Early Withdrawals From Your TSP and IRA After The Military - Military Guide
Funding The Gap: "I Need Money From My TSP!" - Military Guide
TSP Tax-exempt Rollovers and Withdrawals - Military Guide

Here's another reason to consider Roth TSP contributions: you might not even need the money before age 59.5. You'll have dual military pensions, cheap healthcare, rental income, and possibly even employment income. Would you rather pay higher expense ratios and annual taxes on your taxable accounts, or would you rather pay lower expenses in the TSP with tax-deferred compounding?

Quote:
Originally Posted by hoeflichs View Post
I have been stubborn in the placement of monies into IRA's and such because most of my family hasn't had much longevity past their 60's...so that being said.
Those previous links already address methods for penalty-free tapping of Roth IRAs before age 59.5, so I won't get into that-- other than to observe that you're missing another epic opportunity for tax-free compounding on active duty followed by tax-free withdrawals in retirement.

It might be too late to take another look at your SBP from your spouse's pension, but you'll want to carefully consider how she wants to handle your SBP on your pension. (It's her decision, not yours.) For example, women tend to outlive men even before family longevity is taken into effect, so it might make sense for you to not have any survivor benefits from her pension. However if your longevity is tentative then when you retire she'd want to have the full 6.5% premium on your pension. You'd have to add that 6.5% expense into your retirement spending, too.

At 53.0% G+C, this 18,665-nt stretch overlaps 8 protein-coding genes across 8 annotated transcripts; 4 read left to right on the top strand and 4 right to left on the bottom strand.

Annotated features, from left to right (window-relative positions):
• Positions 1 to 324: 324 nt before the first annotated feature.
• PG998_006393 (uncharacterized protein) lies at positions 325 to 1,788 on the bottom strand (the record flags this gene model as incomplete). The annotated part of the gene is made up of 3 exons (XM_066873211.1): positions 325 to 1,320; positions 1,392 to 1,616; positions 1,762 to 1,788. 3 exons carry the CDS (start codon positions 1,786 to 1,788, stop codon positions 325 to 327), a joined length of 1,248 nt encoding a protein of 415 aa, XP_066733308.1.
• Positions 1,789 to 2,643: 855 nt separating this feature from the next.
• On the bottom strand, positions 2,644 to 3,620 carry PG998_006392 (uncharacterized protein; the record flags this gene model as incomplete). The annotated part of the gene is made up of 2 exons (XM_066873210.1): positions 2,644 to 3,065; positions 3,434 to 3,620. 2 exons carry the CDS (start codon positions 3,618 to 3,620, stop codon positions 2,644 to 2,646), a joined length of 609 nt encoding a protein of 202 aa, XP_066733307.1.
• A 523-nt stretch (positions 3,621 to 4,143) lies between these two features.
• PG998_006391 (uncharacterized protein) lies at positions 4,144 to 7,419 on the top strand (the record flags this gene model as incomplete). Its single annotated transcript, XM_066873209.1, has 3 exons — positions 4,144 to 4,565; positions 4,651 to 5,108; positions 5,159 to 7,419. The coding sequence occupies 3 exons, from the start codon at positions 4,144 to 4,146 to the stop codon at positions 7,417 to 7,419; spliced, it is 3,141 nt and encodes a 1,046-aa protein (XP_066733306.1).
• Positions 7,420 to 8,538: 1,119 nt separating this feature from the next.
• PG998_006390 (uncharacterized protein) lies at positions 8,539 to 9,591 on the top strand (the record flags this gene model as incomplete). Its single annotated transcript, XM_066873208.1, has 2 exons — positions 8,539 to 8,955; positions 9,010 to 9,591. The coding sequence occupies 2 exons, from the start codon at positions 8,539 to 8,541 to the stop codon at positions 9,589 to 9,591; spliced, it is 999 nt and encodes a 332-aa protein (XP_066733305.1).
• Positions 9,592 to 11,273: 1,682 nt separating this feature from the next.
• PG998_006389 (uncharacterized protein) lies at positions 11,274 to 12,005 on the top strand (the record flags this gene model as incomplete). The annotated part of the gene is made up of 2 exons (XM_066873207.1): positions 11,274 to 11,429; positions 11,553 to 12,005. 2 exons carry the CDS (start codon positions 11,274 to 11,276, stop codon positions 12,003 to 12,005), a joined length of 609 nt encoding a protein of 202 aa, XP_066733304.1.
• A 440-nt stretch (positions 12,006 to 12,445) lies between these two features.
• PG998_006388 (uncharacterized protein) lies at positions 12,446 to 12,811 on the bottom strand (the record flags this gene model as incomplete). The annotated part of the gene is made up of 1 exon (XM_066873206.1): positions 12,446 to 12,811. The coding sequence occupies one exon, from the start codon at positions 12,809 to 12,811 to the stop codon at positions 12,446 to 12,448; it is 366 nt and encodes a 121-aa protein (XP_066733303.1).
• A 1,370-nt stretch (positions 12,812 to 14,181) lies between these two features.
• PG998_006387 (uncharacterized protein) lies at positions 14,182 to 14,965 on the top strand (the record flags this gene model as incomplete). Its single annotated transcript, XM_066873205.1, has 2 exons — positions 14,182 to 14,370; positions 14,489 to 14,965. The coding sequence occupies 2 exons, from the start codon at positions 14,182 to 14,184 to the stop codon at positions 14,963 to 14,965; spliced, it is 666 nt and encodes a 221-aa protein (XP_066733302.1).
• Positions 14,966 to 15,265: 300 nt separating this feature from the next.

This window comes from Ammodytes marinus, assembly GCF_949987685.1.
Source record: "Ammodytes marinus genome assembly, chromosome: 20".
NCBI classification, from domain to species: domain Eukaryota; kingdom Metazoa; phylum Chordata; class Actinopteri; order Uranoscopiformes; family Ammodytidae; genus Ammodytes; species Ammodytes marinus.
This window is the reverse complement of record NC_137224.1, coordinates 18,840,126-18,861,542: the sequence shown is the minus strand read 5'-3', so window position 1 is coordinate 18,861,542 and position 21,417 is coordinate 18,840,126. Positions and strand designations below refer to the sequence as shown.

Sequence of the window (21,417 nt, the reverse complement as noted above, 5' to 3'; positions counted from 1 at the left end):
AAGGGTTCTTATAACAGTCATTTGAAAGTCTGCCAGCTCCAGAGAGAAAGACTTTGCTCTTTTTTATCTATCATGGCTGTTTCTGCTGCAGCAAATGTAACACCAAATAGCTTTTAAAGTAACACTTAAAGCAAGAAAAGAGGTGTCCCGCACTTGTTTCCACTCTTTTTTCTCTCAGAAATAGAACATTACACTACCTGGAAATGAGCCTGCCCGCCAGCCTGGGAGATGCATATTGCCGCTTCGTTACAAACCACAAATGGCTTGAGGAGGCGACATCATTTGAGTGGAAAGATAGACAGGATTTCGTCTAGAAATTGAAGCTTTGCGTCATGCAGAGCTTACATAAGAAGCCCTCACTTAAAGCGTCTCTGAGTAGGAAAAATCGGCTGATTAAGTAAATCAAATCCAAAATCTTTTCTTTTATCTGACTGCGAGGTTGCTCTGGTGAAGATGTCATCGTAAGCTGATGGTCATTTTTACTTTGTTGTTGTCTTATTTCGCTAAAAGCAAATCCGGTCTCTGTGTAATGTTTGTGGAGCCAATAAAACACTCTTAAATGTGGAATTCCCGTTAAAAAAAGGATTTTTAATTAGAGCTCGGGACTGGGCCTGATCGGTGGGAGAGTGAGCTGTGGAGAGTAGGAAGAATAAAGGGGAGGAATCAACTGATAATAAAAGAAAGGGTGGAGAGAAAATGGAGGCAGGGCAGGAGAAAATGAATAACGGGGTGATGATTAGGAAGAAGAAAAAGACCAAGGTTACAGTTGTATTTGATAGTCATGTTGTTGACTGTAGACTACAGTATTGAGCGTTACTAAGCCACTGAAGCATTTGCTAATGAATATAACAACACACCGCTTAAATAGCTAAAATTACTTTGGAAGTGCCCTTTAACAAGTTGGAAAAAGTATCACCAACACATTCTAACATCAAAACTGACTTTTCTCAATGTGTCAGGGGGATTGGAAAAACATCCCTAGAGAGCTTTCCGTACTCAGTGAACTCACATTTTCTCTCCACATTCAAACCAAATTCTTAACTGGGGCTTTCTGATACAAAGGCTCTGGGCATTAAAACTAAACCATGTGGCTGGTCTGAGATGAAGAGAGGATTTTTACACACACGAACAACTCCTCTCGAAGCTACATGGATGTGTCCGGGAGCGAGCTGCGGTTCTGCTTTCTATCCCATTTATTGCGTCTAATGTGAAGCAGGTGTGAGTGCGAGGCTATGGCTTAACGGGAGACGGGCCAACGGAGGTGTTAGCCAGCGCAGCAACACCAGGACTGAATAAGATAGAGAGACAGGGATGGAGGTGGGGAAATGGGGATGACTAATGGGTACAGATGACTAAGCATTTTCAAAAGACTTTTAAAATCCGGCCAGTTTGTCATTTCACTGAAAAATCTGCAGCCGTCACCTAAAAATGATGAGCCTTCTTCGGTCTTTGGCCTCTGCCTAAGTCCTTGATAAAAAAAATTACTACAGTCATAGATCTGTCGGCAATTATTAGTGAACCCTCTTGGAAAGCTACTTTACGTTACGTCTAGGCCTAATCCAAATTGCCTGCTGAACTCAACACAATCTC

Since she has her own military pension, at your retirement another option would be to buy a term policy for the ~30 years until you start Social Security. That might be cheaper than SBP premiums, and the combination of your insurance policy with her pension might be all the survivor assets she'll want.

Quote:
Originally Posted by hoeflichs View Post
I am contemplating staying in the Navy past 20 years which would increase my pension significantly, but as of now I am looking forward to punching out at my 20 mark and seeking civilian life.
In general, I'd suggest staying on active duty as long as you're fulfilled and having fun. When the fun stops, however, that's the time to consider leaving active duty for the Reserves/National Guard. And if you're past 20 years when the fun stops, then you should retire.

Stay For 30 Or Retire At 27? - Military Guide
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Old 07-11-2015, 08:30 PM   #7
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If you stay in the Guard or Reserve, you can continue to contribute to your TSP. Also, if you find yourself a federal civil service job, you can likewise continue to contribute to the TSP. You can combine the military and civilian TSP into one account, if you wish. That's what I did.